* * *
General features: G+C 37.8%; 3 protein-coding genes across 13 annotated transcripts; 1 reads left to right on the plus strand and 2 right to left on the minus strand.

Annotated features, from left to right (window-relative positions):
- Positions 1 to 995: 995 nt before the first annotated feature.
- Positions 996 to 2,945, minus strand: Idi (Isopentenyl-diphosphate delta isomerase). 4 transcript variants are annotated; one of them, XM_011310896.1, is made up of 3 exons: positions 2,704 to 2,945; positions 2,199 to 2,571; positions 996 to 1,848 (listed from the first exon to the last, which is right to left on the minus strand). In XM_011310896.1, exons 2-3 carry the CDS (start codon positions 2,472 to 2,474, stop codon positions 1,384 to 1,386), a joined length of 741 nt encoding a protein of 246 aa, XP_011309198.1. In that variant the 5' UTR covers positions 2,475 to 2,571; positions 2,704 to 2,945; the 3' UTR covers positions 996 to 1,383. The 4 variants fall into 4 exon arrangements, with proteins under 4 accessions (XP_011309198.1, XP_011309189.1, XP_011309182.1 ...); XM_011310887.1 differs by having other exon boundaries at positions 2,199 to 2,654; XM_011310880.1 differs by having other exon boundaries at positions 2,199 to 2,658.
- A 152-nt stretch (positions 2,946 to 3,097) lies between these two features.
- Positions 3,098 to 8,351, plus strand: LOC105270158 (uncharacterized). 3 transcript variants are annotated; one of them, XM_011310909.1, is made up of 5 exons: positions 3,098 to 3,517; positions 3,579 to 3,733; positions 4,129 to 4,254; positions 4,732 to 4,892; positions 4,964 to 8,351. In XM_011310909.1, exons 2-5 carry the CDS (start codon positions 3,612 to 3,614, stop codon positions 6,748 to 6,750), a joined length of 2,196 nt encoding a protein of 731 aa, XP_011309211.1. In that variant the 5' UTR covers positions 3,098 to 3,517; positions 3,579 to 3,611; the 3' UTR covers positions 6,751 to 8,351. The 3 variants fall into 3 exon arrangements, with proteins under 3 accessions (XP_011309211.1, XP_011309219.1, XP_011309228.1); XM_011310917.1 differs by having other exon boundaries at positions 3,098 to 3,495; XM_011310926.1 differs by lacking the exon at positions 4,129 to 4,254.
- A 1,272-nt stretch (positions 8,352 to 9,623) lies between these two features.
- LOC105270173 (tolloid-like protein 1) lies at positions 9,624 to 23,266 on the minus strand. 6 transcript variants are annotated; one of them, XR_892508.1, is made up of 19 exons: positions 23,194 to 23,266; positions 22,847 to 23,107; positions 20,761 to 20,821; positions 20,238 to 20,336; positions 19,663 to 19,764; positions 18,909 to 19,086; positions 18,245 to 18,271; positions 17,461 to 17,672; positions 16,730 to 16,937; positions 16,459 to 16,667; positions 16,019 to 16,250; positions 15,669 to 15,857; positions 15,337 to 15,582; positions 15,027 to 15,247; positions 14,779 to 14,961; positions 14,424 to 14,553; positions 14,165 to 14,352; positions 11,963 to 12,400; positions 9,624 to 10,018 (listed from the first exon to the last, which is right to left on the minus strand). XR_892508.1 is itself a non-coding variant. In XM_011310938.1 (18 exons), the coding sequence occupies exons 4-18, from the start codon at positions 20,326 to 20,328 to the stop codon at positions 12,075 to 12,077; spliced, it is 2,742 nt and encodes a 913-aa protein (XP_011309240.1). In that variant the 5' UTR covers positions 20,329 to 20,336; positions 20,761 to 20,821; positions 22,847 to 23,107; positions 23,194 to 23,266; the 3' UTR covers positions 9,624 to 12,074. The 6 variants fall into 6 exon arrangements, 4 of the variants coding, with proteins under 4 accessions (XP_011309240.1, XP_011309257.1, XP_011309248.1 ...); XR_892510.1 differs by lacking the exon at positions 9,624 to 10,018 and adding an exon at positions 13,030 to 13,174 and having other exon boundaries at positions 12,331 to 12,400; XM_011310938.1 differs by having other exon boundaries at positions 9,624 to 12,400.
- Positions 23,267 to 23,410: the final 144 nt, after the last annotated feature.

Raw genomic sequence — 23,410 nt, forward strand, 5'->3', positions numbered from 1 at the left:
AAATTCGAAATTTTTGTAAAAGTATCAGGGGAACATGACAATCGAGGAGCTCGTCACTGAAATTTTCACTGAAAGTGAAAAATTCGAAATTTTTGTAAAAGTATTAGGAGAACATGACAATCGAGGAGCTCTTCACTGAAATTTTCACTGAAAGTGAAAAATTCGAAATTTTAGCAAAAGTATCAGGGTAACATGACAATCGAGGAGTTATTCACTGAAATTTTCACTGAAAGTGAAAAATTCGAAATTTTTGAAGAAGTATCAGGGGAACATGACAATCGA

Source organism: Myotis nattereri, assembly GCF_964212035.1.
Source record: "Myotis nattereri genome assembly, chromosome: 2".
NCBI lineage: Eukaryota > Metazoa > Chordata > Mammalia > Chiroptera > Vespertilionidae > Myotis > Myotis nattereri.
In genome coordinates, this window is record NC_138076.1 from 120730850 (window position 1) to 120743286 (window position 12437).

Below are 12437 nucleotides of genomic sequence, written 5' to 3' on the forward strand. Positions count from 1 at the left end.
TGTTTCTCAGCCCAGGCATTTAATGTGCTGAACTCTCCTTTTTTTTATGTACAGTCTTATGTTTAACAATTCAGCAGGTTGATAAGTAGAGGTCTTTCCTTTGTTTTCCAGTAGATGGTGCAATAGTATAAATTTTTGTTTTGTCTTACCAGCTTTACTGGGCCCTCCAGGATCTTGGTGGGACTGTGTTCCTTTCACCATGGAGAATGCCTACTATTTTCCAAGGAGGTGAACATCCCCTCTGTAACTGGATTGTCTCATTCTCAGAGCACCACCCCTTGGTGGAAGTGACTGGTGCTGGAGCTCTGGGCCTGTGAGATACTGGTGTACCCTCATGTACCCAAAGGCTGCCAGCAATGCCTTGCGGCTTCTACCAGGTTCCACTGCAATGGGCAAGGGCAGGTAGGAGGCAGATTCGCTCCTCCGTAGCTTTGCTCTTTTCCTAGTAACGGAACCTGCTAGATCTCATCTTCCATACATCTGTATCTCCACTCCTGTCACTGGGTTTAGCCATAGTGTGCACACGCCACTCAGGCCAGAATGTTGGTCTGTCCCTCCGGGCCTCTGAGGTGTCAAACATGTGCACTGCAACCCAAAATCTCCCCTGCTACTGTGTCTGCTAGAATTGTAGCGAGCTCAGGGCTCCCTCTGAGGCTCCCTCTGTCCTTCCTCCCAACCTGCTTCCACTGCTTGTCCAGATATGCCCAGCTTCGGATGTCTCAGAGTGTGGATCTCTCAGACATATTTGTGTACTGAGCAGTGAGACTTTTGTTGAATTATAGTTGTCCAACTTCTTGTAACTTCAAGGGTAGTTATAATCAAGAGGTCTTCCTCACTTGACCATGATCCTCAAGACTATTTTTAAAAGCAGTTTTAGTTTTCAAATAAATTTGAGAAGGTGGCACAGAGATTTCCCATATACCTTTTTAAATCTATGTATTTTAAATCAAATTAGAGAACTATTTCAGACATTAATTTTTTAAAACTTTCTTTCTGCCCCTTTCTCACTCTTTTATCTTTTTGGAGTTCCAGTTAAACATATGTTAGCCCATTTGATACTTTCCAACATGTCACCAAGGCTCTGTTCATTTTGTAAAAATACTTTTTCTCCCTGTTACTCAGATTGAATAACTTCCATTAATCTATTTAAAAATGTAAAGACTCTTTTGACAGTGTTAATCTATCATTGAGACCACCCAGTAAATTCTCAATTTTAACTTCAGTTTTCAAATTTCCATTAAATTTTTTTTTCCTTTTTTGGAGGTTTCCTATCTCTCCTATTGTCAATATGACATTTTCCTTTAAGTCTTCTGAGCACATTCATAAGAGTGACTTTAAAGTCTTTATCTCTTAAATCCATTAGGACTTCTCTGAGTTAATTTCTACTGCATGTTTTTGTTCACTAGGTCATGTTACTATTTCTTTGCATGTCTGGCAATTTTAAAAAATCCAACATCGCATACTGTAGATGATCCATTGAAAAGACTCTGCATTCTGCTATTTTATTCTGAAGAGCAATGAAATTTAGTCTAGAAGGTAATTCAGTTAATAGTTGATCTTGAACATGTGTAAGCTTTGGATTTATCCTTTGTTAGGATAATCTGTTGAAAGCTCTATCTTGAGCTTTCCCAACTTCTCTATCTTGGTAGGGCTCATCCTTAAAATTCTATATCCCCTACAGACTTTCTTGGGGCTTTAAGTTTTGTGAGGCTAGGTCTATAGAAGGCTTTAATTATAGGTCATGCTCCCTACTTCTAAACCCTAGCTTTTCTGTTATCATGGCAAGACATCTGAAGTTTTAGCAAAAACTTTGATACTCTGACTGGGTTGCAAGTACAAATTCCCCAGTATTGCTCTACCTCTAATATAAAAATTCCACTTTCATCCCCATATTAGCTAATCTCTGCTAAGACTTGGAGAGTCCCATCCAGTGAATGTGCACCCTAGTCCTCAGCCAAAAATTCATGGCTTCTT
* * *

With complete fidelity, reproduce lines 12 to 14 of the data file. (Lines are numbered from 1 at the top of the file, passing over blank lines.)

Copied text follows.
Source organism: Myotis nattereri, assembly GCF_964212035.1.
Source record: "Myotis nattereri genome assembly, chromosome: 2".
NCBI lineage: Eukaryota > Metazoa > Chordata > Mammalia > Chiroptera > Vespertilionidae > Myotis > Myotis nattereri.